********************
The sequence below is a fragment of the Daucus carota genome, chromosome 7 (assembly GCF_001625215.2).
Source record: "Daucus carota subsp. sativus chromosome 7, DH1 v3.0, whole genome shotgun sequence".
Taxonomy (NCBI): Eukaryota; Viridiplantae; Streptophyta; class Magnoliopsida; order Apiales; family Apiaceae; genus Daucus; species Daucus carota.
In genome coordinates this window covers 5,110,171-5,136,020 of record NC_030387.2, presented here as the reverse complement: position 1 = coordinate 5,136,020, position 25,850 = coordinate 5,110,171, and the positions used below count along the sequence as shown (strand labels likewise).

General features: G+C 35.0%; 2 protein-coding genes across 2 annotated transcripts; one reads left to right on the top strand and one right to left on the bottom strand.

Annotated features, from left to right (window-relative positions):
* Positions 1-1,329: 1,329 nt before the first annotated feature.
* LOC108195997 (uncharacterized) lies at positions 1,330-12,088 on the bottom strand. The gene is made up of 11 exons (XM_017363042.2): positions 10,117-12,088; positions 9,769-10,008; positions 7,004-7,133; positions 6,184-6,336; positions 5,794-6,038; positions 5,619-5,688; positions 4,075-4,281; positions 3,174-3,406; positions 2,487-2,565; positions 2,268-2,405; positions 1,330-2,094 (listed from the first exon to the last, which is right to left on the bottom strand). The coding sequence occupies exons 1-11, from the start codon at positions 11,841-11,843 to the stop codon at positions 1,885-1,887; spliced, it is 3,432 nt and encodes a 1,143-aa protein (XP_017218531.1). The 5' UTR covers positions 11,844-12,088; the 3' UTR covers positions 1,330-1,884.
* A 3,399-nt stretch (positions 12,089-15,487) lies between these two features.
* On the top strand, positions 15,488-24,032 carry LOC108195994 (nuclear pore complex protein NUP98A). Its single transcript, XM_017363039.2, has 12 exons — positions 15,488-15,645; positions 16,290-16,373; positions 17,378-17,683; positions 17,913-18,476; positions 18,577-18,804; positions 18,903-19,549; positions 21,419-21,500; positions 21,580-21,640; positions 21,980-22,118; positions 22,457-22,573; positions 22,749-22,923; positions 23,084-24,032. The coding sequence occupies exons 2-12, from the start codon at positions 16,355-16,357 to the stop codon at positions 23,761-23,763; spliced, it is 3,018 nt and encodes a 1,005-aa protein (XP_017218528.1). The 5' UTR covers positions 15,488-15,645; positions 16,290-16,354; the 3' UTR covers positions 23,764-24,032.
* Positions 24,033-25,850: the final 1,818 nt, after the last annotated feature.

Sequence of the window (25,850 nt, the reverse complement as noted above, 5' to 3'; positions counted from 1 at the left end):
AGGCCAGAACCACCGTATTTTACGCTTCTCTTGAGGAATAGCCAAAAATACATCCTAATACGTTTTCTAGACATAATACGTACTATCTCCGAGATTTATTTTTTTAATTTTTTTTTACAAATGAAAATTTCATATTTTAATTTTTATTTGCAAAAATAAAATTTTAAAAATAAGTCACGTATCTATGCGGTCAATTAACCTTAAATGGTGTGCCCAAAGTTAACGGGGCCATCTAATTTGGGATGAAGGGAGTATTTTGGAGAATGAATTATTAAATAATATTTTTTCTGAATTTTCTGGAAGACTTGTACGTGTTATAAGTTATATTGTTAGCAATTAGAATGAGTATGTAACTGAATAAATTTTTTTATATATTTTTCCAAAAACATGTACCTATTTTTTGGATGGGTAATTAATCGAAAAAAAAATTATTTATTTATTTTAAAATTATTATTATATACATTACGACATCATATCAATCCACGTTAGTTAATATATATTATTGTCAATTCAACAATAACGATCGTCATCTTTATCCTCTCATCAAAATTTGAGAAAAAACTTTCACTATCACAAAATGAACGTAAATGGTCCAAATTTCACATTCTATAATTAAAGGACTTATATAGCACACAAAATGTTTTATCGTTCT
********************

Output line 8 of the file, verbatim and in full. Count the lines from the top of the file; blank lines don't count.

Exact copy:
* LOC108195997 (uncharacterized) lies at positions 1,330-12,088 on the bottom strand. The gene is made up of 11 exons (XM_017363042.2): positions 10,117-12,088; positions 9,769-10,008; positions 7,004-7,133; positions 6,184-6,336; positions 5,794-6,038; positions 5,619-5,688; positions 4,075-4,281; positions 3,174-3,406; positions 2,487-2,565; positions 2,268-2,405; positions 1,330-2,094 (listed from the first exon to the last, which is right to left on the bottom strand). The coding sequence occupies exons 1-11, from the start codon at positions 11,841-11,843 to the stop codon at positions 1,885-1,887; spliced, it is 3,432 nt and encodes a 1,143-aa protein (XP_017218531.1). The 5' UTR covers positions 11,844-12,088; the 3' UTR covers positions 1,330-1,884.